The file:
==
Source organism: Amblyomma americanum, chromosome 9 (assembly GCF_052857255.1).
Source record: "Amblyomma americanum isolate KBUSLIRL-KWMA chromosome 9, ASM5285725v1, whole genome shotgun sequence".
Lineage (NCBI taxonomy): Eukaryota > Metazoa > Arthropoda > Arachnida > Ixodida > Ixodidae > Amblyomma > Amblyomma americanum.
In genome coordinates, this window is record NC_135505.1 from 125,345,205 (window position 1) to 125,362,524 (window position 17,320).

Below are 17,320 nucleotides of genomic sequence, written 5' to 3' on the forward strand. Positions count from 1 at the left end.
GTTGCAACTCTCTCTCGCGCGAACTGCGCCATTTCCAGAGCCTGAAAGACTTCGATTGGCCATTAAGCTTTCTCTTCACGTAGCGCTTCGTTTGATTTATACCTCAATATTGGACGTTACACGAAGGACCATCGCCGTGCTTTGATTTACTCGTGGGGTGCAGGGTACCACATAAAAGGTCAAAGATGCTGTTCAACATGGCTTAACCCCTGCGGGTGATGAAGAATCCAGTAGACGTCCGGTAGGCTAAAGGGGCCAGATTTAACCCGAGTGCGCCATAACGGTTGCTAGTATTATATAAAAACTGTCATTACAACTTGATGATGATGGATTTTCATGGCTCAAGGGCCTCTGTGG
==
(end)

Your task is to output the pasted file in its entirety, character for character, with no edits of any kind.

Source organism: Amblyomma americanum, chromosome 9 (assembly GCF_052857255.1).
Source record: "Amblyomma americanum isolate KBUSLIRL-KWMA chromosome 9, ASM5285725v1, whole genome shotgun sequence".
Lineage (NCBI taxonomy): Eukaryota > Metazoa > Arthropoda > Arachnida > Ixodida > Ixodidae > Amblyomma > Amblyomma americanum.
In genome coordinates, this window is record NC_135505.1 from 125,345,205 (window position 1) to 125,362,524 (window position 17,320).

Below are 17,320 nucleotides of genomic sequence, written 5' to 3' on the forward strand. Positions count from 1 at the left end.
GTTGCAACTCTCTCTCGCGCGAACTGCGCCATTTCCAGAGCCTGAAAGACTTCGATTGGCCATTAAGCTTTCTCTTCACGTAGCGCTTCGTTTGATTTATACCTCAATATTGGACGTTACACGAAGGACCATCGCCGTGCTTTGATTTACTCGTGGGGTGCAGGGTACCACATAAAAGGTCAAAGATGCTGTTCAACATGGCTTAACCCCTGCGGGTGATGAAGAATCCAGTAGACGTCCGGTAGGCTAAAGGGGCCAGATTTAACCCGAGTGCGCCATAACGGTTGCTAGTATTATATAAAAACTGTCATTACAACTTGATGATGATGGATTTTCATGGCTCAAGGGCCTCTGTGG